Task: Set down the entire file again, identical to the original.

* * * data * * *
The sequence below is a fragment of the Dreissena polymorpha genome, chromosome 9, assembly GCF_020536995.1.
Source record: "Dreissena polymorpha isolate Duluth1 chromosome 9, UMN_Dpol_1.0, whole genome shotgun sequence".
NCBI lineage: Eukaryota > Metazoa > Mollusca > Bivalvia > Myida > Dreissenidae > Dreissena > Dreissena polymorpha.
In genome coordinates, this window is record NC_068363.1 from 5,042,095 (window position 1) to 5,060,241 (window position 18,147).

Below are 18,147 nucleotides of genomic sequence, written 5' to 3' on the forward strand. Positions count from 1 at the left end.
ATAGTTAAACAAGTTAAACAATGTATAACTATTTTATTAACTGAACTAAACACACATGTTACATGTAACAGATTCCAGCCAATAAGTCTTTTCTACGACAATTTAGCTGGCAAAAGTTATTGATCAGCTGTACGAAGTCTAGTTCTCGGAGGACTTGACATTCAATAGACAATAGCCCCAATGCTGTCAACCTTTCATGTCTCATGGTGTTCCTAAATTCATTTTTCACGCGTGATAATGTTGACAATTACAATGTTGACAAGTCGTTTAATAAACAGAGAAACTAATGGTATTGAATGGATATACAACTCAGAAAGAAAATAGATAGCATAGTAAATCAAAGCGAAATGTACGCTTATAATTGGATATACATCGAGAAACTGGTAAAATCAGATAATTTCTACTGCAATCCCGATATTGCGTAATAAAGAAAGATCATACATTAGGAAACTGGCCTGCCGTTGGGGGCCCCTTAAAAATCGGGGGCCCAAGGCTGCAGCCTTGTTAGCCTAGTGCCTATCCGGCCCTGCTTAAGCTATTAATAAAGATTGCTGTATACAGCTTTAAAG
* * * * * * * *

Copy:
The sequence below is a fragment of the Dreissena polymorpha genome, chromosome 9, assembly GCF_020536995.1.
Source record: "Dreissena polymorpha isolate Duluth1 chromosome 9, UMN_Dpol_1.0, whole genome shotgun sequence".
NCBI lineage: Eukaryota > Metazoa > Mollusca > Bivalvia > Myida > Dreissenidae > Dreissena > Dreissena polymorpha.
In genome coordinates, this window is record NC_068363.1 from 5,042,095 (window position 1) to 5,060,241 (window position 18,147).

Below are 18,147 nucleotides of genomic sequence, written 5' to 3' on the forward strand. Positions count from 1 at the left end.
ATAGTTAAACAAGTTAAACAATGTATAACTATTTTATTAACTGAACTAAACACACATGTTACATGTAACAGATTCCAGCCAATAAGTCTTTTCTACGACAATTTAGCTGGCAAAAGTTATTGATCAGCTGTACGAAGTCTAGTTCTCGGAGGACTTGACATTCAATAGACAATAGCCCCAATGCTGTCAACCTTTCATGTCTCATGGTGTTCCTAAATTCATTTTTCACGCGTGATAATGTTGACAATTACAATGTTGACAAGTCGTTTAATAAACAGAGAAACTAATGGTATTGAATGGATATACAACTCAGAAAGAAAATAGATAGCATAGTAAATCAAAGCGAAATGTACGCTTATAATTGGATATACATCGAGAAACTGGTAAAATCAGATAATTTCTACTGCAATCCCGATATTGCGTAATAAAGAAAGATCATACATTAGGAAACTGGCCTGCCGTTGGGGGCCCCTTAAAAATCGGGGGCCCAAGGCTGCAGCCTTGTTAGCCTAGTGCCTATCCGGCCCTGCTTAAGCTATTAATAAAGATTGCTGTATACAGCTTTAAAG